As a result, it’s beneficial to take a few moments to read the ingredient list.
Is Pepperoni Dairy Free?
Pepperoni doesn’t include any dairy. Therefore, it is entirely safe for anybody with milk allergies or who suffers from lactose intolerance.
Which Is Healthier, Pepperoni or Salami?
Both are a type of processed meat. The cardiovascular and metabolic systems are harmed by processed meat, just as they are by red meat.
Processed meat consumption has been related to poor cardiovascular health and a higher risk of developing type 2 diabetes.
Fats, cholesterol, excessive salt, and nitrites are the leading causes of these problems.
Pepperoni has more calories and fat, but it also has more vitamins A, E, and D. Salami has a higher protein content and most B vitamins and minerals.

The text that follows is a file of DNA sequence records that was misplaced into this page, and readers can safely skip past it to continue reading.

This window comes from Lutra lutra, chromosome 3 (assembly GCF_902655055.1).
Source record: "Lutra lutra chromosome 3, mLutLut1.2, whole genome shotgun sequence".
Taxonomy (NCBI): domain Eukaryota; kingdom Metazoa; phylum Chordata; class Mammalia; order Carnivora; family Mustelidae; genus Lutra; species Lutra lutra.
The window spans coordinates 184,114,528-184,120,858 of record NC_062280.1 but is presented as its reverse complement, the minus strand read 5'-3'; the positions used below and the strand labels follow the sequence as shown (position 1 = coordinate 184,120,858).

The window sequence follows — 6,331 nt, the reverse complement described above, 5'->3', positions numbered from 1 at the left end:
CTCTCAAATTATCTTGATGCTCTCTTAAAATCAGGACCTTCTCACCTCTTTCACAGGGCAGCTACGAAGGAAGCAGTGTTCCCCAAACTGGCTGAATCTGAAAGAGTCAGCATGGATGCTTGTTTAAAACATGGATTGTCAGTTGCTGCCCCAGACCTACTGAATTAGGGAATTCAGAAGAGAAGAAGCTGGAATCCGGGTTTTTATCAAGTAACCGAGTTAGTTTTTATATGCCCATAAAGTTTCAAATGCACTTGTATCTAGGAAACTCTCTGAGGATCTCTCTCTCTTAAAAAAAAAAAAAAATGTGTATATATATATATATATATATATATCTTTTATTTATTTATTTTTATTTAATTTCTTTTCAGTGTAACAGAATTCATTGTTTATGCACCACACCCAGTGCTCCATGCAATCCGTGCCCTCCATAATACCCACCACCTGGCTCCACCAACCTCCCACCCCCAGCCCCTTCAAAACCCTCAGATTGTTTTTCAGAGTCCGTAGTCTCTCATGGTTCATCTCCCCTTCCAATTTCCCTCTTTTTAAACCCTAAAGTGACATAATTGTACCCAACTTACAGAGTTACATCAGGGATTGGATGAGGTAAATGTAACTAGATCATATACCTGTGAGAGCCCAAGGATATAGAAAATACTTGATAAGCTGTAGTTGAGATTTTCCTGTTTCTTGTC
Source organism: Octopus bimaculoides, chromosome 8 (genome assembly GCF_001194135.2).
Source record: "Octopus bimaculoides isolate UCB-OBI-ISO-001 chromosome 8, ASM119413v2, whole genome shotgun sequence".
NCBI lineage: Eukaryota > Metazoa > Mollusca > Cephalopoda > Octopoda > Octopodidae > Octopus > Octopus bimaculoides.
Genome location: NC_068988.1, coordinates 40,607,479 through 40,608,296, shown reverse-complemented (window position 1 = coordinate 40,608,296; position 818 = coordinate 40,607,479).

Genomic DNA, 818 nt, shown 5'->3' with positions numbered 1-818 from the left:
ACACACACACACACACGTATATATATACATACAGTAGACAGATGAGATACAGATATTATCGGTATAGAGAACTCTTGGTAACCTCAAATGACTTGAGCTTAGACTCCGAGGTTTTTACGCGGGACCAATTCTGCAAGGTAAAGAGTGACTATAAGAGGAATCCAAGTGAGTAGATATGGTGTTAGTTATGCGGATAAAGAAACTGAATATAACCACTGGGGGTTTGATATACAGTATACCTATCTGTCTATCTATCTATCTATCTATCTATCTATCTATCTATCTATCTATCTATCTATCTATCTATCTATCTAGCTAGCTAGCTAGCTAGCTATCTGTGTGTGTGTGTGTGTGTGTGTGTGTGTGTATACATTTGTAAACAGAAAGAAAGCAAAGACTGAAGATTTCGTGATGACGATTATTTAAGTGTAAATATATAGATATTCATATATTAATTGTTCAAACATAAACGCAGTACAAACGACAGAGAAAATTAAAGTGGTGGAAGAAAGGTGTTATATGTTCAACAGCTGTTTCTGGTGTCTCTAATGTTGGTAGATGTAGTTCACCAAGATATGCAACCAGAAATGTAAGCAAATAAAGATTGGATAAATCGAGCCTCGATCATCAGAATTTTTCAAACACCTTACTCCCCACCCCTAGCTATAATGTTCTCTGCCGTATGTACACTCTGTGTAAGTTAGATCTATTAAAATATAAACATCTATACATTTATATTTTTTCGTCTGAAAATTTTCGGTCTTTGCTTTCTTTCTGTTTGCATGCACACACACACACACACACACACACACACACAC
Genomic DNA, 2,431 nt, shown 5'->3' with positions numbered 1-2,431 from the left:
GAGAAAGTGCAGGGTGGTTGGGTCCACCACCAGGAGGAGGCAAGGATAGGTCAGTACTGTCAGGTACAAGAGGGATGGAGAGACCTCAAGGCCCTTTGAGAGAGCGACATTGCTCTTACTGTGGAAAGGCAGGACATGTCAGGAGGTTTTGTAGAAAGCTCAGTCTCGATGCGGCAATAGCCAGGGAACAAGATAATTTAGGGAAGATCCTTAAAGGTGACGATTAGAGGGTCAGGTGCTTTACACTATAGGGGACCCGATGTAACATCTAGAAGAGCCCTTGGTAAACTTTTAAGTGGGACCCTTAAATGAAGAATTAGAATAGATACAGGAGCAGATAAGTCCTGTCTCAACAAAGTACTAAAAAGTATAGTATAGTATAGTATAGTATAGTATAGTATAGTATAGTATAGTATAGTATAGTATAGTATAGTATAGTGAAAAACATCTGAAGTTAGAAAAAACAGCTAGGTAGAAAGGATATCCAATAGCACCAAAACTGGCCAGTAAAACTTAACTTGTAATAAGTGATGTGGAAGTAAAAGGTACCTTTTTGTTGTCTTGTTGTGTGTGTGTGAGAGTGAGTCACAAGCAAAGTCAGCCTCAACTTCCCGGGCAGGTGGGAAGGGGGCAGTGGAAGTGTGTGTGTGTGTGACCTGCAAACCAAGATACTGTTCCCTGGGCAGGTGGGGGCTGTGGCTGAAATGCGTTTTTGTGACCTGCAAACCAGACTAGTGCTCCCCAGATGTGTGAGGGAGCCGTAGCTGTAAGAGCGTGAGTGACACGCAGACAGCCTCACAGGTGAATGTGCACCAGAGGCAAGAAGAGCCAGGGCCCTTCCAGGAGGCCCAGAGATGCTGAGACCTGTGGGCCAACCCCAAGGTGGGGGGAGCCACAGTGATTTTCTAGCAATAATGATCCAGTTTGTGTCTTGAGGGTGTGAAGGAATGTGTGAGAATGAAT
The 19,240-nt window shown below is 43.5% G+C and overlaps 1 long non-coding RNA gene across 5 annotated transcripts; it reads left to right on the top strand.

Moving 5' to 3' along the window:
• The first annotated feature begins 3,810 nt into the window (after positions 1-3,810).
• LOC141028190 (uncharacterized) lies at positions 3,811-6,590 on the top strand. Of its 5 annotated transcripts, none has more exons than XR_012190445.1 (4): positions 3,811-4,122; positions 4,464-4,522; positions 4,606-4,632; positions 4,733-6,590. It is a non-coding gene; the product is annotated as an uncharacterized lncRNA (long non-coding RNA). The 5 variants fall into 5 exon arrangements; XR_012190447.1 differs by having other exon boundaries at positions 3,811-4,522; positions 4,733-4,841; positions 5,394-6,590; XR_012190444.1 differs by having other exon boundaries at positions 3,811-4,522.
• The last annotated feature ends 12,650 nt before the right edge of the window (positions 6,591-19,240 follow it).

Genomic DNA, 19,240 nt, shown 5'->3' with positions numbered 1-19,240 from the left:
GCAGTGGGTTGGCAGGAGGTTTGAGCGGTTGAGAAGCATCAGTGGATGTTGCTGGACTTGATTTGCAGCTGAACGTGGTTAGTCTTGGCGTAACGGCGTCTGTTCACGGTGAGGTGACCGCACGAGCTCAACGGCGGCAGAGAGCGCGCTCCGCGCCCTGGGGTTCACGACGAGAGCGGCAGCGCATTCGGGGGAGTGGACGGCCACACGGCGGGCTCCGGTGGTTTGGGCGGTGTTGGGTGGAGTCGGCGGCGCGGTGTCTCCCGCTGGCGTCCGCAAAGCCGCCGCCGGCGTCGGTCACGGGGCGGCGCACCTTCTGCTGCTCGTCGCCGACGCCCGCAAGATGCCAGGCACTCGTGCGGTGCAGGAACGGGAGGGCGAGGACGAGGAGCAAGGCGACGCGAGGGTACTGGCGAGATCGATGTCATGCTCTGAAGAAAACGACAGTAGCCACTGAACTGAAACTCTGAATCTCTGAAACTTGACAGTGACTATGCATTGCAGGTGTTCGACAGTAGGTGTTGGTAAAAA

So, it can be said that both are equally healthy when eaten in moderation.
For more on the differences and similarities between pepperoni and salami, click here.
Is Turkey Pepperoni Healthy?
Compared to regular pepperoni, turkey pepperoni is healthier.
Turkey pepperoni has just 3.5 grams of fat per 1-ounce portion, including 1.1 grams of saturated fat. However, Turkey pepperoni has higher sodium than regular pepperoni at 557 mg per serving.
So although turkey pepperoni lowers your saturated fat consumption, you should still restrict how much you consume to keep your salt intake low.
Healthy Pepperoni Brands
Here is a list of healthy pepperoni brands.
- Uncured Pork & Beef Pepperoni APPLEGATE
- Gallo Salame Uncured Pepperoni (click here to learn more about uncured pepperoni)
- Hormel Turkey Pepperoni
The question of whether pepperoni is healthy has no simple answer. Even though it’s a type of processed meat high in salt and saturated fats, it is unlikely to cause harm when eaten in moderation.
If you want to implement pepperoni in your keto or any other type of diet, try to look for healthier pepperoni brands. Reading the ingredients and nutrients list will help you to figure this out.
A good start can be choosing turkey pepperoni instead of regular pepperoni.